Posted by: Anne Jefferson | January 2, 2010

Hydrology is hot, again.

Want to work outdoors, in a lab, or in front of a computer?  Want to work on solving practical problems in the environment? Want to be a geoscientist with job prospects after graduation? Become a hydrologist.

Over the past 18 months, hydrology hires have increased 30%, while geology hires have decreased by an equal amount.  US News and World Report also lists hydrologist as one of the 50 best careers for 2010. According to US News, “There were 8,100 hydrologist jobs in 2008, and employment should grow more than 18 percent by 2018.”

More extended thoughts on why hydrology is hot can be found here. Or in any of my classes. Or, actually, anytime you ask me what I do and why I like it.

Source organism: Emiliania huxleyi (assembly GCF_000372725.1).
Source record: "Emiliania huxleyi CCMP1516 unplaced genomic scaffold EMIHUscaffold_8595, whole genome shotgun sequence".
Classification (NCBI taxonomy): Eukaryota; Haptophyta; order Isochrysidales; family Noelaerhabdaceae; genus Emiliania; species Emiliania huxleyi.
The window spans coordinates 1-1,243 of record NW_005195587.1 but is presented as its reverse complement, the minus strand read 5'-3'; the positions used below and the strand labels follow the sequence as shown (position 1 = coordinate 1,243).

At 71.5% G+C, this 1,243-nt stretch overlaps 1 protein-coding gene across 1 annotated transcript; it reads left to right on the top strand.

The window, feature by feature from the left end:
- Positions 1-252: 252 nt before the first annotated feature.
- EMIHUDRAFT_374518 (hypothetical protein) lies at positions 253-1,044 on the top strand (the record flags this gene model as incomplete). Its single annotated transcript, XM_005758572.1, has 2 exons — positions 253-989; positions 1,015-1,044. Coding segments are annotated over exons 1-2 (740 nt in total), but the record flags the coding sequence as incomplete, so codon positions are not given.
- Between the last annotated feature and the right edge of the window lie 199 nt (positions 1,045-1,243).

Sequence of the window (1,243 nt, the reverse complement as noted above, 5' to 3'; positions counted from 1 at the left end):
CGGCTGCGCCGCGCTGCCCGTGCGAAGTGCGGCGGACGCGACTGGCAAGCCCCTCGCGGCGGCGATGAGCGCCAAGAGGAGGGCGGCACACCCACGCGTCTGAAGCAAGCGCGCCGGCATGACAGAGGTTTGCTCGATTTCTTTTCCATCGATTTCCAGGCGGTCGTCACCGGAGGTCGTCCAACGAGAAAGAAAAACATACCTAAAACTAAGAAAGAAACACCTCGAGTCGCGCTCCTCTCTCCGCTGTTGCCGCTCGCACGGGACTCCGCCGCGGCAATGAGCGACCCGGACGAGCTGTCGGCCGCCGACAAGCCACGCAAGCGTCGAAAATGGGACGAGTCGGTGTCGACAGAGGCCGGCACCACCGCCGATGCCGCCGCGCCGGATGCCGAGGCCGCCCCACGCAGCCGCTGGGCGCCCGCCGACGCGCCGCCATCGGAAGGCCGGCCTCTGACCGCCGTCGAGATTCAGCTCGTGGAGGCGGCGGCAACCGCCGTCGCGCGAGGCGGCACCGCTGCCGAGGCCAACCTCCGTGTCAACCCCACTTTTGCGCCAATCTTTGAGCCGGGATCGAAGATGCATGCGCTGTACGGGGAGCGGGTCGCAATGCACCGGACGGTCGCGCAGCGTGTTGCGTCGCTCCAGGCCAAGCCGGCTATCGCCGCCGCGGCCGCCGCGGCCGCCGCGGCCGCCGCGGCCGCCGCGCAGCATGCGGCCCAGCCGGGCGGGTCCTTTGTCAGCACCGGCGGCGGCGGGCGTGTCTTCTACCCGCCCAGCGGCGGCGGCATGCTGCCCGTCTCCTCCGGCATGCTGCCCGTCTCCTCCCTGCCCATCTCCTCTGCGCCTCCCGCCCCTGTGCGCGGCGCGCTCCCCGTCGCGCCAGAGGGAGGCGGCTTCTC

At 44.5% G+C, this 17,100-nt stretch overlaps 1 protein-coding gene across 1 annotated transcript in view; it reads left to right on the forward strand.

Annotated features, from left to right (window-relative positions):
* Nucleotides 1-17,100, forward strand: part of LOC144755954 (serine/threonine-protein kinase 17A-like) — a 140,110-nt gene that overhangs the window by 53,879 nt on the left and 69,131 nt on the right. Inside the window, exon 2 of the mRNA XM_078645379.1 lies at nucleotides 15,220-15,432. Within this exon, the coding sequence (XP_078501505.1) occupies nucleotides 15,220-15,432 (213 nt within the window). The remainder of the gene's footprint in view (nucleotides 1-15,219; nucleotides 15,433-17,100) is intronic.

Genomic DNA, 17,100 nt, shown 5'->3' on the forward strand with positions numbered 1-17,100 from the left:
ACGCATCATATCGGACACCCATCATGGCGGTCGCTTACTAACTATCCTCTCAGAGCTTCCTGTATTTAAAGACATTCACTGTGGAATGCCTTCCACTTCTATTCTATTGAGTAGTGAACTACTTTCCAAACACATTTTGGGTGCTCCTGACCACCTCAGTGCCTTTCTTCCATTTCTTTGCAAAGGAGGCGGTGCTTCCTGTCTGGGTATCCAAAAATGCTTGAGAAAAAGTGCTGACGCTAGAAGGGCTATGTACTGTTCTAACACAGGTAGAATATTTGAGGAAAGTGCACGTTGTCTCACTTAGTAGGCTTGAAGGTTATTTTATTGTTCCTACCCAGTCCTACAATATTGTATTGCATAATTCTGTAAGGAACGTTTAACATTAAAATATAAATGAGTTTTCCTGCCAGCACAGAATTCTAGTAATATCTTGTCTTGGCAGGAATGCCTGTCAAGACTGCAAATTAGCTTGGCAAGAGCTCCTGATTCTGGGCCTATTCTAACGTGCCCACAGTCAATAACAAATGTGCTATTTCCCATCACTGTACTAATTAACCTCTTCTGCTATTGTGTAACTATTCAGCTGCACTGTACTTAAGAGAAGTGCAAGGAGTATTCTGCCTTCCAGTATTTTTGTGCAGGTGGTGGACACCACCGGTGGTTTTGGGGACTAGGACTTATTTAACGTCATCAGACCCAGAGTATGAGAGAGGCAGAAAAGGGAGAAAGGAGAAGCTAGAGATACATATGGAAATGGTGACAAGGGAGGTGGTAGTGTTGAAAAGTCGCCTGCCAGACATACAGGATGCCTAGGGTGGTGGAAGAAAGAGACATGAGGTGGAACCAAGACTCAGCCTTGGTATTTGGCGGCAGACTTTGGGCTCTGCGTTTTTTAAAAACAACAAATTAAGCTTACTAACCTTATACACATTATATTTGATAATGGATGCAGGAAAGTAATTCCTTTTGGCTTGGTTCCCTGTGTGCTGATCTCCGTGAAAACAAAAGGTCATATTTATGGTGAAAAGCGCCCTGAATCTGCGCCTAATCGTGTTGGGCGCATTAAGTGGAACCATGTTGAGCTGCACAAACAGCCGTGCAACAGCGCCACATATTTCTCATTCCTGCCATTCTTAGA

1. You got your own blog! Congratulations! I will pay close attention. I was bored silly with hydrogeology (water underground), but hydrology is a different matter.

  2. Hi Lockwood. Yes, I got my own blog, but I’m not going to stop my occasional contributions to Chris Rowan’s Highly Allochthonous. I use this space mostly as a way to keep track of things related to my teaching and research group, and sometimes for short pieces (like the one above) that aren’t quite up to snuff for the vaunted halls of Highly Allochthonous. 🙂 Thanks for reading.

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